Towards a bipolar world (1945–1953) - The Cold War (1945–1989) Ressources DNL anglais. Joseph Nye: Why military power is no longer enough. Paris Peace Conference and Treaty of Versailles. The six key moments of the Cold War relived. The stand-off in Ukraine has revived memories of the Cold War, but for many under the age of 40 the events of that conflict now seem far off.
The US, UK and France were allied with the communist Soviet Union during World War Two, but as it became clear victory in the war was approaching new battle lines started to be drawn. What followed was 45 years of tension, marked by espionage and proxy wars involving client states, all undertaken with the knowledge of the nuclear catastrophe that actual war would bring. People who experienced the key events of the conflict describe how it affected them - and Cold War expert Scott Lucas, of Birmingham University and EA WorldView, explains how they fitted into the bigger picture. 1948: Berlin Airlift Joyce Hargrave-Wright was sent to Germany just before her 21st birthday in 1948 to serve with RAF air traffic control after the USSR blockaded West Berlin, cutting off supplies.
"It all seemed extremely strange. 1950-53: Korean War 1962: Cuban missile crisis. United States of America timeline. A chronology of key events: 1565 - First permanent European settlement in North America - St Augustine, present-day Florida - founded by the Spanish.
North America is already inhabited by several distinct groups of people, who go into decline following the arrival of settlers. 1607 - Jamestown, Virginia, founded by English settlers, who begin growing tobacco. 1620 - Plymouth Colony, near Cape Cod, is founded by the Pilgrim Fathers, whose example is followed by other English Puritans in New England. 17th-18th centuries - Hundreds of thousands of Africans brought over and sold into slavery to work on cotton and tobacco plantations. 1763 - Britain gains control of territory up to the Mississippi river following victory over France in Seven Years' War.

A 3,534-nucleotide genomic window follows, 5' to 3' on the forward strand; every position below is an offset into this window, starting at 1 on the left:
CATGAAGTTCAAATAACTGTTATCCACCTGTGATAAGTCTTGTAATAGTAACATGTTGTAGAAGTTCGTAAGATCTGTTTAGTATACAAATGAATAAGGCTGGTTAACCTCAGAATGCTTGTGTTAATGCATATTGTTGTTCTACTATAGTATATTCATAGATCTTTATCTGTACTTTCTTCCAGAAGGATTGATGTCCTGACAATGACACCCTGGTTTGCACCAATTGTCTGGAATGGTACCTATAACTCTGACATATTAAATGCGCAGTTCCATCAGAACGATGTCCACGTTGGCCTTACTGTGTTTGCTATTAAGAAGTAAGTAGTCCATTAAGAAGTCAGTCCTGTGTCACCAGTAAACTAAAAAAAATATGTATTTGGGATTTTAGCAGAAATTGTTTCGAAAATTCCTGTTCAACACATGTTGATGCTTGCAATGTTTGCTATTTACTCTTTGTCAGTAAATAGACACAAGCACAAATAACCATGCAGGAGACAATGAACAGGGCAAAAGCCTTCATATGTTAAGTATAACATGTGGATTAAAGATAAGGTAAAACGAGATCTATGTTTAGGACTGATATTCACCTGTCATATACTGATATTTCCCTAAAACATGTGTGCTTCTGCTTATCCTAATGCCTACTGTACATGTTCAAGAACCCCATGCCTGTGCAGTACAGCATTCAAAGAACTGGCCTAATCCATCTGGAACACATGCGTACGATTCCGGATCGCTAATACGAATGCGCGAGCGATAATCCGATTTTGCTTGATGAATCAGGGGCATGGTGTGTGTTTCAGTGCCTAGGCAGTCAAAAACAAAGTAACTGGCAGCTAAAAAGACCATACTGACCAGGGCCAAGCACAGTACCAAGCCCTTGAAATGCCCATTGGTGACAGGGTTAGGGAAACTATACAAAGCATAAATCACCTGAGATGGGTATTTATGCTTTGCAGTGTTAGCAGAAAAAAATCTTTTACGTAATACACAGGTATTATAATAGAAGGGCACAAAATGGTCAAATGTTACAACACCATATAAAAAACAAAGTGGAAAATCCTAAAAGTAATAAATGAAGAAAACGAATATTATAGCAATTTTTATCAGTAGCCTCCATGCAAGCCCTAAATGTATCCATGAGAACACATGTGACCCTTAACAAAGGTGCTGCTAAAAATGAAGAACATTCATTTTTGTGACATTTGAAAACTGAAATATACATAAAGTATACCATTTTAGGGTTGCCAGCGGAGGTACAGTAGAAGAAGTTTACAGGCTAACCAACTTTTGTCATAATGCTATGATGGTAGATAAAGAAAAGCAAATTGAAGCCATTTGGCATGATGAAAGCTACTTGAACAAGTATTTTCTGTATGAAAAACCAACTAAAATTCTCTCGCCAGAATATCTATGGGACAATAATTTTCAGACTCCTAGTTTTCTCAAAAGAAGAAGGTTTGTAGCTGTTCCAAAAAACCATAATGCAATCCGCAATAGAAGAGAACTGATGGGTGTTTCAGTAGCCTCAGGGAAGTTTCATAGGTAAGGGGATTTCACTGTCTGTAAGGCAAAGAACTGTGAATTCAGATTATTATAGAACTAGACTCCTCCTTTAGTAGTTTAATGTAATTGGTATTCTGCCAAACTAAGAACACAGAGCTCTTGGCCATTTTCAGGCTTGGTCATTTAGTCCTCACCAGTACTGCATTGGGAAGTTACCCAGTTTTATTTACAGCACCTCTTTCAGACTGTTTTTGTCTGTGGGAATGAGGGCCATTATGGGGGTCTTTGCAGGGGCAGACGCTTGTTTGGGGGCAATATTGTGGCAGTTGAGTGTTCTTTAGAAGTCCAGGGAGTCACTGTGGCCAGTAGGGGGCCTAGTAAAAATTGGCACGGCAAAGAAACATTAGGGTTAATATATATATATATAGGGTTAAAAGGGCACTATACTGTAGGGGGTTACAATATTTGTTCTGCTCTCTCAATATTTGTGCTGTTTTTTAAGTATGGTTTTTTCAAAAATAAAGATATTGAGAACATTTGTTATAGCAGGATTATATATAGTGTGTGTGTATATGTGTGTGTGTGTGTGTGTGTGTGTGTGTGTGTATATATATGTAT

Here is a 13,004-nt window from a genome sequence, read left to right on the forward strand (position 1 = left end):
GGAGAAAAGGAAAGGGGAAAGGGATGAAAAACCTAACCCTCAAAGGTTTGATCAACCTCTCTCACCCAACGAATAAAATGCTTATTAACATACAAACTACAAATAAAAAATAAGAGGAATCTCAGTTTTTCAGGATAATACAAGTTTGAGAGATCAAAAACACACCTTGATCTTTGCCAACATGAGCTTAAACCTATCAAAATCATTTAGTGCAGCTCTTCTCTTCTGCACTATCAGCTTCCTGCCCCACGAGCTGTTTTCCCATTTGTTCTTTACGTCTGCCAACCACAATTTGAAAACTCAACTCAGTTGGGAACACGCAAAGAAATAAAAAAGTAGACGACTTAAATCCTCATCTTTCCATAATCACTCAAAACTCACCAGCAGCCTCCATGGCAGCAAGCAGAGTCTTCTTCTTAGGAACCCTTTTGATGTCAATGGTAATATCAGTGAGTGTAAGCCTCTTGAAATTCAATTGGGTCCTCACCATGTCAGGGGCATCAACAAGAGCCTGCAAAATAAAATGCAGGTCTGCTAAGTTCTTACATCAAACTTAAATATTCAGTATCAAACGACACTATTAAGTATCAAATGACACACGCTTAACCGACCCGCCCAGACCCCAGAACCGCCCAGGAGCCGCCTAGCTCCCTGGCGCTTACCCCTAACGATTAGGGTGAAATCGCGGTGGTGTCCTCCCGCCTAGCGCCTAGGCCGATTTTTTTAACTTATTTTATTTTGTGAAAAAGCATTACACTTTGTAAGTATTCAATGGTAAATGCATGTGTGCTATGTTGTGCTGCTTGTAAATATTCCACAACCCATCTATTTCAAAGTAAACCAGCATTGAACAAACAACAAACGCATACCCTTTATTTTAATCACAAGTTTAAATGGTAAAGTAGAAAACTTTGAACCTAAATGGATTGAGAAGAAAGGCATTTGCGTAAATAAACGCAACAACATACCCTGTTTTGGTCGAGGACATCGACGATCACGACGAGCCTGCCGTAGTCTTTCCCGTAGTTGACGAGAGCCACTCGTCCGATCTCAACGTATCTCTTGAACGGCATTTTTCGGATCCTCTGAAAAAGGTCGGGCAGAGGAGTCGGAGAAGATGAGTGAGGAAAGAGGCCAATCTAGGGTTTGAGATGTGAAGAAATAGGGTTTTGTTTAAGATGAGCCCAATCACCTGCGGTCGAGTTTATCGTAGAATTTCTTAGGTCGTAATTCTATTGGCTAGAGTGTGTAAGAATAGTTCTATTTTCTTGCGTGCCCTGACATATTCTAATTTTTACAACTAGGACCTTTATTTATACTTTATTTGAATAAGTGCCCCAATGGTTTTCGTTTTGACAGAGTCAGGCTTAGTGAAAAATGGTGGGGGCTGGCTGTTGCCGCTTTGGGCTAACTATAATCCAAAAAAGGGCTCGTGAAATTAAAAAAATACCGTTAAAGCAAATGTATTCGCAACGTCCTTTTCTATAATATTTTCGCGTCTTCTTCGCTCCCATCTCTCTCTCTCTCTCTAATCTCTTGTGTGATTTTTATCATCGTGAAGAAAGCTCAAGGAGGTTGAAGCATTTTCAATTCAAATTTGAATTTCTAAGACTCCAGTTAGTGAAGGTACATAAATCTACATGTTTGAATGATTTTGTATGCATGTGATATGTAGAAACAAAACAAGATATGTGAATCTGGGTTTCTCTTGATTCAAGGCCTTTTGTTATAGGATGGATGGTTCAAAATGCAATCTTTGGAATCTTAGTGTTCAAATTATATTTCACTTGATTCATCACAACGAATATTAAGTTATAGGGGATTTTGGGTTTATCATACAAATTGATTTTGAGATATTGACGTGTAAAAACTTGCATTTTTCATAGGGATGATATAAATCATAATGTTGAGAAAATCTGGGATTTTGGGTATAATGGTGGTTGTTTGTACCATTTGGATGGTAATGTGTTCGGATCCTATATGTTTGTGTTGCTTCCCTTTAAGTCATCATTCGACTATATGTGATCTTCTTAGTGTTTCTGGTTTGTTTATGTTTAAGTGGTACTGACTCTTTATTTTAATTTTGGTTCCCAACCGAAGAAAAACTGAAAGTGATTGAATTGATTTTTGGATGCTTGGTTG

War of Independence 1774 - Colonists form First Continental Congress as Britain closes down Boston harbour and deploys troops in Massachusetts. Lesson 4: Fighting for Peace: The Fate of Wilson's Fourteen Points. In January 1918, Woodrow Wilson unveiled his Fourteen Points to the U.S.
Congress. The speech was a natural extension of the proposals he had offered in his "Peace without Victory" address and his request for a declaration of war. Presuming an Allied victory, the President proposed freedom of the seas and of trade, arms reductions, and fair settlement of colonial claims and possessions. He insisted that "open covenants of peace, openly arrived at," must be the benchmark of postwar negotiations.
He suggested that a repentant and reformed Germany would not be oppressed, but rather welcomed into the international community. 20th Century Documents : 1900 - 1999. 20th Century Documents : 1900 - 1999.
SOURCEBOOK The USA and the World since 1918 DNL CA. VOCABULARY The USA and the World since 1918 DNL CA. LESSON The USA and the World since 1918 DNL CA. Marcy Borders: Osama Bin Laden's death gave 9/11 'dust lady' 2nd chance. By Jeff Maysh Updated: 13:20 GMT, 30 June 2011 It became one of the enduring images that helped symbolise an unfathomable disaster.
This image of Marcy Borders, her entire body covered in ash and pulverized concrete, was taken as she fled the World Trade Center on September 11, 2001. I was in that 9/11 photo Frank Rich wrote about. Here's what I think about his column. Yesterday, Slateposted this piece criticizing Frank Rich's New York Times column about the 9/11 photo shown here.
The picture was taken by Magnum photographer Thomas Hoepker on the afternoon of 9/11. Calling the image "shocking," Rich suggested that the five New Yorkers were "relaxing" and were already "mov[ing] on" from the attacks. Slate'sDavid Plotzdisputed that characterization of the picture, arguing that the subjects had almost certainly gathered to discuss the attacks and to find solace in others' company. Rather than showing callousness, as Rich suggested, it depicted civic engagement.
But since neither Rich nor Plotz knew exactly what the five New Yorkers in the photo were doing or thinking, weinvited them to contact Slateand tell us. The meaning of 9/11's most controversial photo. In the photograph Thomas Hoepker took on 11 September 2001, a group of New Yorkers sit chatting in the sun in a park in Brooklyn.
Behind them, across brilliant blue water, in an azure sky, a terrible cloud of smoke and dust rises above lower Manhattan from the place where two towers were struck by hijacked airliners this same morning and have collapsed, killing, by fire, smoke, falling or jumping or crushing and tearing and fragmentation in the buildings' final fall, nearly 3,000 people. Ten years on, this is becoming one of the iconic photographs of 9/11, yet its history is strange and tortuous. Hoepker, a senior figure in the renowned Magnum photographers' co-operative, chose not to publish it in 2001 and to exclude it from a book of Magnum pictures of that horribly unequalled day.